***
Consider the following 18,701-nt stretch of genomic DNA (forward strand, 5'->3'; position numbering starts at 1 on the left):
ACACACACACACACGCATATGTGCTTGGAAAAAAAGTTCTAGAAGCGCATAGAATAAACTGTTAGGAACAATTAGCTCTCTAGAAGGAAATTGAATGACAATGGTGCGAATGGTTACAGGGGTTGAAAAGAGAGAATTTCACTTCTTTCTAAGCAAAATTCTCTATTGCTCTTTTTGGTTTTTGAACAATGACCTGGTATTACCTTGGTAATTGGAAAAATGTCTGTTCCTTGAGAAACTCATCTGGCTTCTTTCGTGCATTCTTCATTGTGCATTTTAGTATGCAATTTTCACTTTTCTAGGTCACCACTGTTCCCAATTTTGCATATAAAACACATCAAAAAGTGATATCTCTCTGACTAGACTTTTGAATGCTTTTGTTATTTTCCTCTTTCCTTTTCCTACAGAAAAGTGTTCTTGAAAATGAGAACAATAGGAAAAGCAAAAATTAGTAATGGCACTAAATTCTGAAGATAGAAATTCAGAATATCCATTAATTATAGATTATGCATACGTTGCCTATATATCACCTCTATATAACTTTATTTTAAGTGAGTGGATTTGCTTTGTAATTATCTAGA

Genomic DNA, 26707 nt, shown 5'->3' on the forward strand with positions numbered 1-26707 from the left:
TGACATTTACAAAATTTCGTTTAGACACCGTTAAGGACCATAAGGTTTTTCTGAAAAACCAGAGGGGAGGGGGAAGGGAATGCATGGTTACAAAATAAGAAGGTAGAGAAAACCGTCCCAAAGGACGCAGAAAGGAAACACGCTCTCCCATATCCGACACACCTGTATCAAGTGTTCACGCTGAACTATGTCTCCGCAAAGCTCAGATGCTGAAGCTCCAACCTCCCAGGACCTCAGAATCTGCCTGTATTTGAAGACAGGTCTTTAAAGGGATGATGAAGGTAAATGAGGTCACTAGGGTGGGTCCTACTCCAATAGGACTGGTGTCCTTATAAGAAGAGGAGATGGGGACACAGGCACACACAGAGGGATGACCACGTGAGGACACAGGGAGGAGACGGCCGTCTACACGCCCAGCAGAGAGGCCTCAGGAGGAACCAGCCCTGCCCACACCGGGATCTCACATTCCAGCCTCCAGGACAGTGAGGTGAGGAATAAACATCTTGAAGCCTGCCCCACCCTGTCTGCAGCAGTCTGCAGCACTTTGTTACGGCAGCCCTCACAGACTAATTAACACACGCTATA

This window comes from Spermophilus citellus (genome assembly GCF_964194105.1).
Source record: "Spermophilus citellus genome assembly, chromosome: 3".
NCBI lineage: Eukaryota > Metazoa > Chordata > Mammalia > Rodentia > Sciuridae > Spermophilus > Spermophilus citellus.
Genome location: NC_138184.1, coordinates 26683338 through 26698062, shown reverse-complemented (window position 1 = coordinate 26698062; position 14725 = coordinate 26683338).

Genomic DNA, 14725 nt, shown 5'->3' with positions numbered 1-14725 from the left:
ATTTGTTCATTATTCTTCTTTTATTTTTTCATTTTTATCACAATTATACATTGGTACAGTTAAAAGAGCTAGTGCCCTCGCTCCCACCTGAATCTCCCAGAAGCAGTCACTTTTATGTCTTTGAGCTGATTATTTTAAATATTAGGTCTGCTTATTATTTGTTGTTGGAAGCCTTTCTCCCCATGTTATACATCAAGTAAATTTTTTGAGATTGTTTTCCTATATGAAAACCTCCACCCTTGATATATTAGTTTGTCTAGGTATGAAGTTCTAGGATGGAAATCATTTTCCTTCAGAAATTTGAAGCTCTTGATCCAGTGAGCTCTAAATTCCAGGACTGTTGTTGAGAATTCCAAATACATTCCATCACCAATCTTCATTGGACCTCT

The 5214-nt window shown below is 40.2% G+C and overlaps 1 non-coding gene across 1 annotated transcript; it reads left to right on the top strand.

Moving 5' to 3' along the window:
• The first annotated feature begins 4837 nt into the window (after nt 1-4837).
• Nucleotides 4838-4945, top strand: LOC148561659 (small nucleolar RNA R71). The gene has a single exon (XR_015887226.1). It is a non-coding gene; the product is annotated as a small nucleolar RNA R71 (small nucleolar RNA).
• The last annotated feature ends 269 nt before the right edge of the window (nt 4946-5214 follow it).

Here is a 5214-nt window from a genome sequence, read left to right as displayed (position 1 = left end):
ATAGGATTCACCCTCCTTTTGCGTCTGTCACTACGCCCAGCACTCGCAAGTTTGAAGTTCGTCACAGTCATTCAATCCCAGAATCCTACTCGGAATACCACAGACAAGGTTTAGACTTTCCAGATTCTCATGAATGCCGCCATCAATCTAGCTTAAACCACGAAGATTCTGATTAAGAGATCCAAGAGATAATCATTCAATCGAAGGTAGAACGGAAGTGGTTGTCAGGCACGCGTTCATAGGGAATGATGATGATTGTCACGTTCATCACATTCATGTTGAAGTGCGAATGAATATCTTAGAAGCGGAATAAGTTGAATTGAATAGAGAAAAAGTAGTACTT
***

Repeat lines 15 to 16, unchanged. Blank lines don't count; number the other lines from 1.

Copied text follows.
• The last annotated feature ends 269 nt before the right edge of the window (nt 4946-5214 follow it).

Here is a 5214-nt window from a genome sequence, read left to right as displayed (position 1 = left end):